Friends with Benefits

If you have no expectations or desire for a long term relationship, want a casual, sexual encounter without getting emotionally embroiled then as long as you know what you’re getting into and it fits with what you are after, it can be great.

There are lots of women and men who hook up without any feelings of attachment. The moment an emotional attachment starts being formed is when things can get messy. People generally don’t talk about their hook ups since most people are judgmental and passionately attack the concept of FWB though, some may brag to friends about having someone “on the side”.

Many people are unhappy in their everyday relationship, bored or just not getting enough sex and the recently hacked website of Ashley Madison illustrates that FWB is alive and well within the married community not just with singles.

When entering a new arrangement with someone you barely know, it’s a good idea to lay down some ground rules from day one to avoid misunderstandings and assumed expectations. Things to ask each other include:

  • Are they involved with someone else?
  • Will they wear a condom or will you be having unprotected sex?
  • Is it a regular or casual meetup? How many times a week will you meet? Are there any particular times or days?
  • Where you are going to meet? Make sure it’s comfortable and safe.
  • Is either party going to sleep over?
  • Will you go out in public or is this a private arrangement you don’t want others to know about?
  • If you go out in public how will you behave together?
  • Are you both interested in going away together on private weekends or travelling abroad?
  • What happens when either party meets someone else or wants to move on?

FWB is an arrangement which needs to be discussed between both parties otherwise it may feel like your new friend is imposing what’s convenient for them at your expense, whether they are aware of it or not.

When you get involved with someone you don’t know well, you maybe putting stress through your expectations on the relationship. The sexual part of a new connection is usually easy to fall into, but you are also forging a friendship at the same time. Building a friendship solidifies the foundation and enhances the benefits as you are sharing an experience, history and developing a trust with someone who also trusts you. It logically follows that it requires time to cultivate a friendship with benefits with someone.

Though one may believe that this is only a sexual arrangement, for an FWB to really work, you have to know each other. There is a mutual investment in each other’s well being so there needs to be an understanding of what the emotional and sexual dynamics are for you both. It’s important to recognise who both of you are with and to each other. Healthy communication and an understanding of expectations, respect, comfort and safety as well as being able to work through any issues while maintaining the friendship increases the likelihood of a successful connection.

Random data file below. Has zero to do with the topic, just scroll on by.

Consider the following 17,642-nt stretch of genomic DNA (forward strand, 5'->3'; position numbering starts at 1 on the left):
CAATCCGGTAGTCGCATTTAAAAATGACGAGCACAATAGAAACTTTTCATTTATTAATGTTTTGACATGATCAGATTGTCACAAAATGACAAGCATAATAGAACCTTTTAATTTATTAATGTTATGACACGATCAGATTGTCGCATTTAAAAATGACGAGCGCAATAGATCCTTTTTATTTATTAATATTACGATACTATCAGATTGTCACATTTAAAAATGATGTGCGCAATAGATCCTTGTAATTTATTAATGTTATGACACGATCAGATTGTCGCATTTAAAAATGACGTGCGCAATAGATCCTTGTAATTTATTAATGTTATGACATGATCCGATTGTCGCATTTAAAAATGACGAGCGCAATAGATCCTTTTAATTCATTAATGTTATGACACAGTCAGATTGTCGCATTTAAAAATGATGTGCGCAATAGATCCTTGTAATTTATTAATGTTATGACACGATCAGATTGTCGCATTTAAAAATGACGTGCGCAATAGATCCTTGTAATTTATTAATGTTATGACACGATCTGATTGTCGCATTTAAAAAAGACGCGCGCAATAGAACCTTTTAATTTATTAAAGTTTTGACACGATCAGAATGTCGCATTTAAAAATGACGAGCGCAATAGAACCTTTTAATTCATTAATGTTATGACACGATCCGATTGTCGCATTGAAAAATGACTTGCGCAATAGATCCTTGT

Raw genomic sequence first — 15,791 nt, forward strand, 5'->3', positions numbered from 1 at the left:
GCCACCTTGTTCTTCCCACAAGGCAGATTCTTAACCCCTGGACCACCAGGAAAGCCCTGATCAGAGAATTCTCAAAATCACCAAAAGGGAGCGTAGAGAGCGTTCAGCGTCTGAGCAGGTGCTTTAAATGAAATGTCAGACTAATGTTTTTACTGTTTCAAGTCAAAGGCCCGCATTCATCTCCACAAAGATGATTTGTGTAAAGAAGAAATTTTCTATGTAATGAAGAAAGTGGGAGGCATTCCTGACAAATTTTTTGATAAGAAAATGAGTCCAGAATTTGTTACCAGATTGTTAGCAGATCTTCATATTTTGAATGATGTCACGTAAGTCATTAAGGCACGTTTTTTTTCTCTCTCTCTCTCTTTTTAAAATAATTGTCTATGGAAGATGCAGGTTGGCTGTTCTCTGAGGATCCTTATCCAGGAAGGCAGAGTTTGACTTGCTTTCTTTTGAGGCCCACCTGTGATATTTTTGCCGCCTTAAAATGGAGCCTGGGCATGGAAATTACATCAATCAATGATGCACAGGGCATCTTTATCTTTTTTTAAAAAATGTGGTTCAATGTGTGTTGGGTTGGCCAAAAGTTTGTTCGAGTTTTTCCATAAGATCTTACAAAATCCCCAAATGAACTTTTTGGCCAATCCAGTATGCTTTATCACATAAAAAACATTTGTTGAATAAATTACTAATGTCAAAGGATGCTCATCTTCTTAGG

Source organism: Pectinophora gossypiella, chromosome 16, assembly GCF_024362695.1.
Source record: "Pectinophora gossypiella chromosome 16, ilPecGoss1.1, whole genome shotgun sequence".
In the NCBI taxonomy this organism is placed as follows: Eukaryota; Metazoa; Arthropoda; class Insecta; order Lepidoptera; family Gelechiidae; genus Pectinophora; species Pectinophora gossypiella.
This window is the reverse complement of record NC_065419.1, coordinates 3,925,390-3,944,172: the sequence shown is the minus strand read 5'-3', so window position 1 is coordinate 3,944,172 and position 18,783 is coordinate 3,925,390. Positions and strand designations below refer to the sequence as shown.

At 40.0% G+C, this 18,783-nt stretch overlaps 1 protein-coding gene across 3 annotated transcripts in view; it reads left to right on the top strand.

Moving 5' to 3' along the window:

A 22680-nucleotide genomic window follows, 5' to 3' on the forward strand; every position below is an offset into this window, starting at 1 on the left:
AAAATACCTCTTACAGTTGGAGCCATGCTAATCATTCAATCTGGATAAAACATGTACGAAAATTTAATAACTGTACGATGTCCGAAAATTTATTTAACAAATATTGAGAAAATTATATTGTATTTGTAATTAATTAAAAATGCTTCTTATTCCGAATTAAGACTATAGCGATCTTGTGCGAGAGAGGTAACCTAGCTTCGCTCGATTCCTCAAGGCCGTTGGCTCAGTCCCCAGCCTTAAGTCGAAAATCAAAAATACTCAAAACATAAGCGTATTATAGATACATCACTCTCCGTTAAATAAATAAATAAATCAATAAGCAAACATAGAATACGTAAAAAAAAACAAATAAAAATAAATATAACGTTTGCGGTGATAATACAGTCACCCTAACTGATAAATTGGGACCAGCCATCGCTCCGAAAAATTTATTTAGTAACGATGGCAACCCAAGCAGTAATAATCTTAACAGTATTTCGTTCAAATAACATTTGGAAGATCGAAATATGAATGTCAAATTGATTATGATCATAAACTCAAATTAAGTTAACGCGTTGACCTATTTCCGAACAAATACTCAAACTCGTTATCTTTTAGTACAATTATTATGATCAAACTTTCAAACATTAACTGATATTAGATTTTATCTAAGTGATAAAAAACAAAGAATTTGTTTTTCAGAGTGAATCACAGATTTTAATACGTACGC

Regardless what a relationship is labelled, when you become sexually involved with someone intimacy, familiarity, connection and emotions build. No matter what the arrangement, regular open communication with each other helps.

Don’t believe that sex will guide you to deeper feelings or love, leading to a committed relationship. On the other hand, sometimes you may wish that your FWB partner were more romantic in a committed way but are fearful of saying something in case you scare them off. It’s tricky as one way or the other you are emotionally invested and when one person decides to form another relationship or stop seeing you, you have to pretend not to be broken hearted.

Things to think about:

  1. Have you thought the FWB idea through? Sex is the most intimate act two humans can share and should not be taken lightly.  Not only can it spread infection or viruses but can stir up your emotions.
  2. Have you thought about why this sort of relationship would work for you? Are you avoiding baring your soul, being vulnerability and intensely emotionally within a longer lasting relationship? Have you had a previous bad relationship or don’t want to commit the time and emotional intensity to someone longer term?
  3. Can you turn off your feelings and only have a casual relationship no matter how many times you catch up in a week? Can you remain present and connected?
  4. What happens if your friend has other friends he/she is having another relationship with at the same time as being with you?
  5. If your friend moves on, how will you cope?
  6. What are the boundaries between sharing as friends and the vulnerability and ‘free falling’ of no attachment? Do you expect your FWB to hangout with your friends and family? Do you expect your FWB to sleep over? Do you feel it’s Ok to communicate via social media your relationship with you FWB?

This territory is uncharted between you and sometimes is made up as you go along. Is it possible to find a middle ground between long lasting love and hooking up with a stranger or friend? Is it possible to care about another person, have good sex and not get too emotional when they sleep with another?

You know there is chemistry and a connection between you and as long as you are prepared to invest the time, relax and enjoy your FWB, the wild sex, cuddles, massages, dark secrets, juicy gossip and not expect all the activities that go hand in hand with total commitment, you will find that being non possessive can be extremely fulfilling, enlightening and fun, with sharing benefits for you both.

Honour your intuition by trusting it to tell you want is best for you and honour your decision either way.

Contact us at and let us assist you.

© 2017 Kia Haere Counselling and Life Coaching


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